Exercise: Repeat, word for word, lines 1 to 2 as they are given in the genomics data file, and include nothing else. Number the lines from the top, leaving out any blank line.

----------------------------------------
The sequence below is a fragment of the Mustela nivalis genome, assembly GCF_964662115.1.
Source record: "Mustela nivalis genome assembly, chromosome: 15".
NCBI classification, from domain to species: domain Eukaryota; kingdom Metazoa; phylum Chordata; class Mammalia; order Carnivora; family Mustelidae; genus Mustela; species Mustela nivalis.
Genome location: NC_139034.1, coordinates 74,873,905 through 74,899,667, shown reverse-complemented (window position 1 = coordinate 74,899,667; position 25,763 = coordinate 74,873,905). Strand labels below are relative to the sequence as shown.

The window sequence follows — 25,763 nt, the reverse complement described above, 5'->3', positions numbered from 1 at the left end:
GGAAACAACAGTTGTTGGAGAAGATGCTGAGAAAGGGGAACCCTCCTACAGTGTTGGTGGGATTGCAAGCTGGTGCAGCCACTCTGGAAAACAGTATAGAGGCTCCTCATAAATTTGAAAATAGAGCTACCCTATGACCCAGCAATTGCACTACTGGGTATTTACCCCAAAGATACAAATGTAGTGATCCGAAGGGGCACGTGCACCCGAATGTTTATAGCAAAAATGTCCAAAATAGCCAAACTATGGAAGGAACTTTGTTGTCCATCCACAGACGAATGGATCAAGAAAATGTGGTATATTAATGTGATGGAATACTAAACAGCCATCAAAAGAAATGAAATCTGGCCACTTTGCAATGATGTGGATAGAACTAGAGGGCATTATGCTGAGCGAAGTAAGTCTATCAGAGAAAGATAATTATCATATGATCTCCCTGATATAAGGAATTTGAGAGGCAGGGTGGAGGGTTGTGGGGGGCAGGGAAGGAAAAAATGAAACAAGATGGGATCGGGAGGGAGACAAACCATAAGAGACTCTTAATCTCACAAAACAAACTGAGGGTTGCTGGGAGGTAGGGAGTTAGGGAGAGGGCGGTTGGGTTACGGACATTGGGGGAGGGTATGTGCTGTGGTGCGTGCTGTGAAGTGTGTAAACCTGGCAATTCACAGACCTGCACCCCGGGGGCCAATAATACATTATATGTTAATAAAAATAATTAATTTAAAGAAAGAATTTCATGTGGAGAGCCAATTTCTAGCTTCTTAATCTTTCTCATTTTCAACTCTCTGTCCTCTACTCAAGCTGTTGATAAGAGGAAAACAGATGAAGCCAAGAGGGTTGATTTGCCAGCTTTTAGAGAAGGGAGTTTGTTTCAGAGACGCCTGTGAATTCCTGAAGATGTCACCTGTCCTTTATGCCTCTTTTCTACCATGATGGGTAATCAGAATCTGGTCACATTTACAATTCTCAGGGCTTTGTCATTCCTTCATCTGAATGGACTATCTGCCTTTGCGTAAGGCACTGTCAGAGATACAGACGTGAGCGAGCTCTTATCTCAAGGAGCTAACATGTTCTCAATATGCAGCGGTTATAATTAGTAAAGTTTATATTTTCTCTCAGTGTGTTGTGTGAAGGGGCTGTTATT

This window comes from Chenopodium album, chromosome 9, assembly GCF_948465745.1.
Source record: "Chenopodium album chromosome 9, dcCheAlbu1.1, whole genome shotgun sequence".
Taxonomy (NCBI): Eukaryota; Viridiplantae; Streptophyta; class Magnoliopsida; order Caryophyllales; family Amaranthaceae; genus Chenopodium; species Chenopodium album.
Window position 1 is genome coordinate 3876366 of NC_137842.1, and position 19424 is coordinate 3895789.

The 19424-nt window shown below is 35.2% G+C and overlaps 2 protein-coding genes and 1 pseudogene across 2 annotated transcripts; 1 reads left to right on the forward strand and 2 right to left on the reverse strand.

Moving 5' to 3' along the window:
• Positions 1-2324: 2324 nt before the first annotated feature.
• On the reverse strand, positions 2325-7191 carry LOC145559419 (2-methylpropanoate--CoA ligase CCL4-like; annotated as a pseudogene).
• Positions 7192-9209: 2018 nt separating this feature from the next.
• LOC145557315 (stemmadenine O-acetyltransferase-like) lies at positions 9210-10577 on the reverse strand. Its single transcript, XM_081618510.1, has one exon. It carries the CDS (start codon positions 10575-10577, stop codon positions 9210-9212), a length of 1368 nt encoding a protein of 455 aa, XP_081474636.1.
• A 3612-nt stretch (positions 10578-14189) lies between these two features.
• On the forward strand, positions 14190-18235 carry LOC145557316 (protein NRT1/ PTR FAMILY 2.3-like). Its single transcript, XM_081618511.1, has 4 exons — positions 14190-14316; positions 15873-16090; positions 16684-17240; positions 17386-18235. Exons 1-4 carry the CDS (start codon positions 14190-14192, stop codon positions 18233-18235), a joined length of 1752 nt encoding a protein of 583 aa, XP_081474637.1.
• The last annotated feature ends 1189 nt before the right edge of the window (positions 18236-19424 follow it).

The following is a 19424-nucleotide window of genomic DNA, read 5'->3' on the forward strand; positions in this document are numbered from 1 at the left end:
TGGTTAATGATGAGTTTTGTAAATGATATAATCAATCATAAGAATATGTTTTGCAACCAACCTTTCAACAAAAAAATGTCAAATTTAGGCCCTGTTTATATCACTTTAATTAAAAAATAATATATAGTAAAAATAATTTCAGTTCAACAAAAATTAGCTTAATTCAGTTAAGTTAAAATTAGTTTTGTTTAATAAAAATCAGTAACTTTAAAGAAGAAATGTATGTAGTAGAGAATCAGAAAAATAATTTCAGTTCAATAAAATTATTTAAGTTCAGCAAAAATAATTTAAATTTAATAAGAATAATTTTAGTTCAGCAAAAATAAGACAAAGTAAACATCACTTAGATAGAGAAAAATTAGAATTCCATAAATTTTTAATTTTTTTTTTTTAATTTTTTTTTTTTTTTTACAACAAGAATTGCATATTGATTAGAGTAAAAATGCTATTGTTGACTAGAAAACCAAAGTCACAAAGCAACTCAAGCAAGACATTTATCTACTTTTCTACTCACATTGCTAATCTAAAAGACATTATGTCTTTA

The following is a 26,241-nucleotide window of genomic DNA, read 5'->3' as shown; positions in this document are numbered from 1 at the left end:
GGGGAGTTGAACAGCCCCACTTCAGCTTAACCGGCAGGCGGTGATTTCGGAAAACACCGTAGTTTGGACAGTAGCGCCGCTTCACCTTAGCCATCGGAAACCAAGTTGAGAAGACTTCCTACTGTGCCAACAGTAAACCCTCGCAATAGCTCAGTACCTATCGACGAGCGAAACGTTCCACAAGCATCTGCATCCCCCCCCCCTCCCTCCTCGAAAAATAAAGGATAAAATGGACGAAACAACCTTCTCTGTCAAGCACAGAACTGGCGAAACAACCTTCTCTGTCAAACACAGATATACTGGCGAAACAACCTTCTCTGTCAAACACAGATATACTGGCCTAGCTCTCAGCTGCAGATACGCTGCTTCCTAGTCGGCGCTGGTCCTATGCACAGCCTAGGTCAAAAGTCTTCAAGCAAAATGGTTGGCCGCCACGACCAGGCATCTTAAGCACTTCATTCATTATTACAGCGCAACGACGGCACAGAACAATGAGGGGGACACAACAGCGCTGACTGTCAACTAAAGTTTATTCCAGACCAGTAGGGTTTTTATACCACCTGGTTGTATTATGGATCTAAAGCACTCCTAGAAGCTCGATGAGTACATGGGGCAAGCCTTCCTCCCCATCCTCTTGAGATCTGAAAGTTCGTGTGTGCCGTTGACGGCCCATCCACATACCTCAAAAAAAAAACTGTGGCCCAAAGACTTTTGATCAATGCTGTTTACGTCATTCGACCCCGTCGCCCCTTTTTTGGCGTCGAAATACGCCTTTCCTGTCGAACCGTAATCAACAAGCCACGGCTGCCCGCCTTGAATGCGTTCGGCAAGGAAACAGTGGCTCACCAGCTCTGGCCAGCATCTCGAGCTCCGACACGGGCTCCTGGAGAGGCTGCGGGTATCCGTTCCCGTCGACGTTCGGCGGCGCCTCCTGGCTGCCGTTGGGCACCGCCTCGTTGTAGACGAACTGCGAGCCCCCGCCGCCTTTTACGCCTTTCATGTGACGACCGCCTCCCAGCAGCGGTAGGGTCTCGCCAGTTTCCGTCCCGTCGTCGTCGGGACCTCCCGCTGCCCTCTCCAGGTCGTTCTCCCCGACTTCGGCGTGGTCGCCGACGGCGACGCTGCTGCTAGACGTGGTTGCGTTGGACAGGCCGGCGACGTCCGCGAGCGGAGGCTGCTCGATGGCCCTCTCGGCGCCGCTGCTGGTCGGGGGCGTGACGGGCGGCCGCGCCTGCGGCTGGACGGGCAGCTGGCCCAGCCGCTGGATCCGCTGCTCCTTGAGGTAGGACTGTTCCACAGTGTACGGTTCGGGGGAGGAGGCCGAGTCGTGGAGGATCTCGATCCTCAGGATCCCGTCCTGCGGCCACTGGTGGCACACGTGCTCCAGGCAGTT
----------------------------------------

The sequence below is a fragment of the Mustela nivalis genome, assembly GCF_964662115.1.
Source record: "Mustela nivalis genome assembly, chromosome: 15".